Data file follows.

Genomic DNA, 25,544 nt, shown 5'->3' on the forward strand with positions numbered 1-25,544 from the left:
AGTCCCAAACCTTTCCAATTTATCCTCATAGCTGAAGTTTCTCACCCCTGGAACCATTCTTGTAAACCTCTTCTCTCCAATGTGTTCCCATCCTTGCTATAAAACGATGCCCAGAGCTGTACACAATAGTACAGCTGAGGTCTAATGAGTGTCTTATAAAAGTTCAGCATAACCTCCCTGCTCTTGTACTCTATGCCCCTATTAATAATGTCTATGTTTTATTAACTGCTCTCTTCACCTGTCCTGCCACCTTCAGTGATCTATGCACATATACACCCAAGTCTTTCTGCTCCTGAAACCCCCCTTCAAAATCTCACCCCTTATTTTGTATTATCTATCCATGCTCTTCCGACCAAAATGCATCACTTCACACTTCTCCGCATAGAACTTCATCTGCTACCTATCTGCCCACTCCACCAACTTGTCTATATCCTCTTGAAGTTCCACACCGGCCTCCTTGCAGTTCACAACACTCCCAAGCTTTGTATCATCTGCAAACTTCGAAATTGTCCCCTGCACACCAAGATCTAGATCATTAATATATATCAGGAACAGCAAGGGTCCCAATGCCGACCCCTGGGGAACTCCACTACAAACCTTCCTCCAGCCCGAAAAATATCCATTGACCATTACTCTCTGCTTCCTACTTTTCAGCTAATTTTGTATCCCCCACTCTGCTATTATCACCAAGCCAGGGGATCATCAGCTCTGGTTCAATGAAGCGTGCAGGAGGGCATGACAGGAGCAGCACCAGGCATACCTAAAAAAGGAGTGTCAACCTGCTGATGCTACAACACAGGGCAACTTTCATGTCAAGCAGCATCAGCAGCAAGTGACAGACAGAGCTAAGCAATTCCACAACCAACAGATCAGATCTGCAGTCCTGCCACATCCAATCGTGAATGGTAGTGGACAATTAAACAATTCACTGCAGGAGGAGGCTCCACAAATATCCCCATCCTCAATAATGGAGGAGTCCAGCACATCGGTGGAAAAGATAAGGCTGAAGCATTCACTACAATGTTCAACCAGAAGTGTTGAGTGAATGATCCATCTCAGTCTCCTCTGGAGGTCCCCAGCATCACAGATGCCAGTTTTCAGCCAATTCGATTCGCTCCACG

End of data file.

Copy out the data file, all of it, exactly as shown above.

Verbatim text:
Genomic DNA, 25,544 nt, shown 5'->3' on the forward strand with positions numbered 1-25,544 from the left:
AGTCCCAAACCTTTCCAATTTATCCTCATAGCTGAAGTTTCTCACCCCTGGAACCATTCTTGTAAACCTCTTCTCTCCAATGTGTTCCCATCCTTGCTATAAAACGATGCCCAGAGCTGTACACAATAGTACAGCTGAGGTCTAATGAGTGTCTTATAAAAGTTCAGCATAACCTCCCTGCTCTTGTACTCTATGCCCCTATTAATAATGTCTATGTTTTATTAACTGCTCTCTTCACCTGTCCTGCCACCTTCAGTGATCTATGCACATATACACCCAAGTCTTTCTGCTCCTGAAACCCCCCTTCAAAATCTCACCCCTTATTTTGTATTATCTATCCATGCTCTTCCGACCAAAATGCATCACTTCACACTTCTCCGCATAGAACTTCATCTGCTACCTATCTGCCCACTCCACCAACTTGTCTATATCCTCTTGAAGTTCCACACCGGCCTCCTTGCAGTTCACAACACTCCCAAGCTTTGTATCATCTGCAAACTTCGAAATTGTCCCCTGCACACCAAGATCTAGATCATTAATATATATCAGGAACAGCAAGGGTCCCAATGCCGACCCCTGGGGAACTCCACTACAAACCTTCCTCCAGCCCGAAAAATATCCATTGACCATTACTCTCTGCTTCCTACTTTTCAGCTAATTTTGTATCCCCCACTCTGCTATTATCACCAAGCCAGGGGATCATCAGCTCTGGTTCAATGAAGCGTGCAGGAGGGCATGACAGGAGCAGCACCAGGCATACCTAAAAAAGGAGTGTCAACCTGCTGATGCTACAACACAGGGCAACTTTCATGTCAAGCAGCATCAGCAGCAAGTGACAGACAGAGCTAAGCAATTCCACAACCAACAGATCAGATCTGCAGTCCTGCCACATCCAATCGTGAATGGTAGTGGACAATTAAACAATTCACTGCAGGAGGAGGCTCCACAAATATCCCCATCCTCAATAATGGAGGAGTCCAGCACATCGGTGGAAAAGATAAGGCTGAAGCATTCACTACAATGTTCAACCAGAAGTGTTGAGTGAATGATCCATCTCAGTCTCCTCTGGAGGTCCCCAGCATCACAGATGCCAGTTTTCAGCCAATTCGATTCGCTCCACG